Italy completes first part of training for Libyan coast guard
TMP – 24/02/2017
Italy has trained the first batch of Libyan coast guards as part of a plan to cooperate with Libya to curb the flow of migrants from the North African coast.
The 78 members of the Libyan coast guard began training on 26 October 2016, aboard both the Italian ship San Giorgio and the Dutch vessel Rotterdam. The training was organized as part of the EU’s Operation Sophia, which was launched to stop illegal migration from North Africa to Europe.
Speaking about the training to a parliamentary committee in Rome, Italian Interior Minister Marco Minniti explained that Italy planned to tackle illegal migration by helping Libya to protect its southern borders where migrants first enter Libya and by strengthening the coast guard to help prevent migrants setting off to Italy.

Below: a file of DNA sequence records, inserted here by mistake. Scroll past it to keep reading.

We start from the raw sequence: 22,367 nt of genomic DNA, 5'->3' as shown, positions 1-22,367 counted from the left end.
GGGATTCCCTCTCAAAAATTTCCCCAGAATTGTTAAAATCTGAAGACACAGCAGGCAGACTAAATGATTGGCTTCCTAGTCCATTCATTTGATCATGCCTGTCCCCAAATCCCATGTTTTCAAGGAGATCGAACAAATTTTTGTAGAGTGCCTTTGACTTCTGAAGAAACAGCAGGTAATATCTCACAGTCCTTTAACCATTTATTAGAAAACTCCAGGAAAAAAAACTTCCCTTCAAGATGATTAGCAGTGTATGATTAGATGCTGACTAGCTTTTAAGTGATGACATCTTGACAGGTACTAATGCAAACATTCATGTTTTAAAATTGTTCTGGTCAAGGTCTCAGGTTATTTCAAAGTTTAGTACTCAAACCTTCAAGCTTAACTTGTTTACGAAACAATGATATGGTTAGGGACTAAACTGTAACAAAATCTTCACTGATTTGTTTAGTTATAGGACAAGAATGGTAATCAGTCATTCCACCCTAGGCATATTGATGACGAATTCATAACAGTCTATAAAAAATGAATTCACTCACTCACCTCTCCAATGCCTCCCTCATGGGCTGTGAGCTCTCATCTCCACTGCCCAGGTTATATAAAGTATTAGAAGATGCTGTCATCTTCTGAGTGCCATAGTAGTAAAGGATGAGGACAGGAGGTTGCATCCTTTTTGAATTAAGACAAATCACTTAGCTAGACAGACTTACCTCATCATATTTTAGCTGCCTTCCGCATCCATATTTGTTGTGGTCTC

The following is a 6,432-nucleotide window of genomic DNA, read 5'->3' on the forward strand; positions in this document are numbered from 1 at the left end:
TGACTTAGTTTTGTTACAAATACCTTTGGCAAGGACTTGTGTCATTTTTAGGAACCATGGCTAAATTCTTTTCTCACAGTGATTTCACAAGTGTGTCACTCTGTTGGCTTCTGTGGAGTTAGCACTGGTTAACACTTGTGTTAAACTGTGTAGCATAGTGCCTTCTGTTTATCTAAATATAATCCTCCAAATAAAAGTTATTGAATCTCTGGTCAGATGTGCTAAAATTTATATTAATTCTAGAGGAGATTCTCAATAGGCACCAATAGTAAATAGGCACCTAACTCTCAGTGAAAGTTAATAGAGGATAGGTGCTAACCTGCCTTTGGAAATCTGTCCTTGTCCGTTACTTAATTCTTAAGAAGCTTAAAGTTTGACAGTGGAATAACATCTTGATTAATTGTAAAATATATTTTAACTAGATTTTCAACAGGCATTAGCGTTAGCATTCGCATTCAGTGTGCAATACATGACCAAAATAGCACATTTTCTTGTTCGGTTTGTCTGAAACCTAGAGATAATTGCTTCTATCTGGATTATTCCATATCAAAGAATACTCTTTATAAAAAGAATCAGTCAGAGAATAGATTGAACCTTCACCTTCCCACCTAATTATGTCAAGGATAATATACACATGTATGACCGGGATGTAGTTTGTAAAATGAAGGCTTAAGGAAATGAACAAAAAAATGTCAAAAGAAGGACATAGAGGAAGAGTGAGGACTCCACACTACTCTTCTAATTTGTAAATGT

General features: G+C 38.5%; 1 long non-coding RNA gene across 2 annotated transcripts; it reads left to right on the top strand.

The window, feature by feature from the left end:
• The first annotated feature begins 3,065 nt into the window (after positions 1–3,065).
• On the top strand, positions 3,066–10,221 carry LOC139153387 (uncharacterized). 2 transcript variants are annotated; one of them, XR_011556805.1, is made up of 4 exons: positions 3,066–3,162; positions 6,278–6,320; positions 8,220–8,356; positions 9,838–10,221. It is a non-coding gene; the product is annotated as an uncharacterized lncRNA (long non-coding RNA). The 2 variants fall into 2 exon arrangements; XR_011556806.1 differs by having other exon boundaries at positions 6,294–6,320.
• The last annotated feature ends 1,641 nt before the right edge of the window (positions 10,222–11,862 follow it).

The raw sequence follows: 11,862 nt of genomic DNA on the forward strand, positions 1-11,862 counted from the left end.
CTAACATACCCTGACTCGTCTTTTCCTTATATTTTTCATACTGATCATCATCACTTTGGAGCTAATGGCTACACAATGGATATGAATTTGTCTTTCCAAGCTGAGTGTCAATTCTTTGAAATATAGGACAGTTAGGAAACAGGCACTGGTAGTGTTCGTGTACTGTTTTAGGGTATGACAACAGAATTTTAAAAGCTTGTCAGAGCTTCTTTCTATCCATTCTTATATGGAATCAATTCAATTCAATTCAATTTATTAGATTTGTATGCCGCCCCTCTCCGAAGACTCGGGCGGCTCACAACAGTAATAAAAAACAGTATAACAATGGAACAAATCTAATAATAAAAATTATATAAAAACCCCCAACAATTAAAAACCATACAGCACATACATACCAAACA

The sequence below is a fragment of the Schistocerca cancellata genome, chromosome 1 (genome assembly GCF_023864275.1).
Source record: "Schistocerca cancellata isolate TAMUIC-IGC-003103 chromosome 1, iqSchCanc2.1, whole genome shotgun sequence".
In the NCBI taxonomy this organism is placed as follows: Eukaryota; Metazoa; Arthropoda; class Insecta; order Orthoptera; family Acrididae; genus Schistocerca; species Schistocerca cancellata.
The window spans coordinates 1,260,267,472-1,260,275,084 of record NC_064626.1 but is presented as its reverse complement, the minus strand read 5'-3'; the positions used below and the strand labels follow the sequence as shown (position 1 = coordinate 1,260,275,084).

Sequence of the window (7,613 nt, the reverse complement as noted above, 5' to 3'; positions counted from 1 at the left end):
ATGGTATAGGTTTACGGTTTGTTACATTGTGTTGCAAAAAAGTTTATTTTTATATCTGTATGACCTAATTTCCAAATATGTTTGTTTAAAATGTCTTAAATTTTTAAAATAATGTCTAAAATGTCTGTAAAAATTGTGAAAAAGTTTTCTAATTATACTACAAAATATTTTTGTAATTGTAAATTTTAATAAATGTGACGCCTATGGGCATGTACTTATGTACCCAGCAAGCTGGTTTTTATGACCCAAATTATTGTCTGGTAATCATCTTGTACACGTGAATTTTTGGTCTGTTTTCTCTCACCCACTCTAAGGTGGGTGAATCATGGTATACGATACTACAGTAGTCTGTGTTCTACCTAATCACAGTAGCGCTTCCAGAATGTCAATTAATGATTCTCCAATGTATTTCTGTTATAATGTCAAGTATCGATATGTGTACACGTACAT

“The Libyans say they will make the interventions and that we should help by providing the coast guards with guidance,” Minniti told the committee.
The overall objective of the training is to enhance the capability of the Libyan coast guard to disrupt smuggling and trafficking networks in Libya and to improve security.
The agreement has served as the groundwork for a more comprehensive deal reached between the EU and Libya in early February this year.
On 3 February, EU leaders agreed on a wider plan to train, equip and support the Libyan national coast guard to disrupt smuggling gangs and prevent migrants leaving the Libyan coast. The plan includes close cooperation with Egypt and Tunisia to tackle alternative routes and establishing new refugee camps in Libya to help house stranded migrants.
The Italian-Libyan commission set up as a result of the deal is scheduled to meet again in March to further discuss how to implement the return of illegal migrants.
Speaking earlier this month, Maltese prime minister Joseph Muscat called the EU-Libya deal “one first decent shot at trying to get proper management of migratory flows in the Central Mediterranean,” while European Council President Donald Tusk added the deal “may be the first real pragmatic step” towards stemming migrant flows from Libya.